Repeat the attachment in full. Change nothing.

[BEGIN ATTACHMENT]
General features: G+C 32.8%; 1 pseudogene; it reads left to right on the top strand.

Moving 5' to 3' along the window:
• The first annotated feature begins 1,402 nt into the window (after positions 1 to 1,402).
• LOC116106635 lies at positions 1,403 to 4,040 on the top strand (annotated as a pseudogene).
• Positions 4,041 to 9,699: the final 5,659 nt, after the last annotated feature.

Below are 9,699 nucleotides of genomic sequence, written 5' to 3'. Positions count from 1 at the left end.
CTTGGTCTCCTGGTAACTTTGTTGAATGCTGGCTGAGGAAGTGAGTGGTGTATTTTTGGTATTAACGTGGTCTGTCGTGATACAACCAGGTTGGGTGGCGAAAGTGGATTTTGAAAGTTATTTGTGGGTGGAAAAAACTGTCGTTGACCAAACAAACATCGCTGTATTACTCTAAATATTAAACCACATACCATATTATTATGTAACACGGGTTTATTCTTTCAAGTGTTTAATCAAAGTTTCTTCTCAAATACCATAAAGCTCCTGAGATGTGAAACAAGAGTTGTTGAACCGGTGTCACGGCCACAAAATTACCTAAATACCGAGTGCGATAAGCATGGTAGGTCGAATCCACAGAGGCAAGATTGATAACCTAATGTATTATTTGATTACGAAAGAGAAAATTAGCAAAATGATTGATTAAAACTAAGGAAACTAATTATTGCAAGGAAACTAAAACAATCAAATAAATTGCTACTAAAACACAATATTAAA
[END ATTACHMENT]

General features: G+C 32.8%; 1 pseudogene; it reads left to right on the top strand.

Moving 5' to 3' along the window:
• The first annotated feature begins 1,402 nt into the window (after positions 1 to 1,402).
• LOC116106635 lies at positions 1,403 to 4,040 on the top strand (annotated as a pseudogene).
• Positions 4,041 to 9,699: the final 5,659 nt, after the last annotated feature.

Below are 9,699 nucleotides of genomic sequence, written 5' to 3'. Positions count from 1 at the left end.
CTTGGTCTCCTGGTAACTTTGTTGAATGCTGGCTGAGGAAGTGAGTGGTGTATTTTTGGTATTAACGTGGTCTGTCGTGATACAACCAGGTTGGGTGGCGAAAGTGGATTTTGAAAGTTATTTGTGGGTGGAAAAAACTGTCGTTGACCAAACAAACATCGCTGTATTACTCTAAATATTAAACCACATACCATATTATTATGTAACACGGGTTTATTCTTTCAAGTGTTTAATCAAAGTTTCTTCTCAAATACCATAAAGCTCCTGAGATGTGAAACAAGAGTTGTTGAACCGGTGTCACGGCCACAAAATTACCTAAATACCGAGTGCGATAAGCATGGTAGGTCGAATCCACAGAGGCAAGATTGATAACCTAATGTATTATTTGATTACGAAAGAGAAAATTAGCAAAATGATTGATTAAAACTAAGGAAACTAATTATTGCAAGGAAACTAAAACAATCAAATAAATTGCTACTAAAACACAATATTAAA